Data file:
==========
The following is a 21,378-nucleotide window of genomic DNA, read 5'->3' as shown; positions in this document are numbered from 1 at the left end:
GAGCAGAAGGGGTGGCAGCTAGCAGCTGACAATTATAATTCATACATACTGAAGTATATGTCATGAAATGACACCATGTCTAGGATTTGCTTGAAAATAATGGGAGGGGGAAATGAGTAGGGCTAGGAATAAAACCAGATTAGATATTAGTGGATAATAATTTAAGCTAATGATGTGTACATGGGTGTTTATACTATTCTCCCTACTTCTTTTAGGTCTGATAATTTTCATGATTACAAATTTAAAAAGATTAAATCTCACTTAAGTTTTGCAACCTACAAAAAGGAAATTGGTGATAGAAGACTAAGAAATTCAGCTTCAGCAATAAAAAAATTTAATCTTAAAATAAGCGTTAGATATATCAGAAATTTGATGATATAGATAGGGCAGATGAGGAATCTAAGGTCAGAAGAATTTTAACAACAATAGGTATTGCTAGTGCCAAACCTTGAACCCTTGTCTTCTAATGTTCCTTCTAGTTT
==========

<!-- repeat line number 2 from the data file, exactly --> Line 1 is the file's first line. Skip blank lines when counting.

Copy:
GAGCAGAAGGGGTGGCAGCTAGCAGCTGACAATTATAATTCATACATACTGAAGTATATGTCATGAAATGACACCATGTCTAGGATTTGCTTGAAAATAATGGGAGGGGGAAATGAGTAGGGCTAGGAATAAAACCAGATTAGATATTAGTGGATAATAATTTAAGCTAATGATGTGTACATGGGTGTTTATACTATTCTCCCTACTTCTTTTAGGTCTGATAATTTTCATGATTACAAATTTAAAAAGATTAAATCTCACTTAAGTTTTGCAACCTACAAAAAGGAAATTGGTGATAGAAGACTAAGAAATTCAGCTTCAGCAATAAAAAAATTTAATCTTAAAATAAGCGTTAGATATATCAGAAATTTGATGATATAGATAGGGCAGATGAGGAATCTAAGGTCAGAAGAATTTTAACAACAATAGGTATTGCTAGTGCCAAACCTTGAACCCTTGTCTTCTAATGTTCCTTCTAGTTT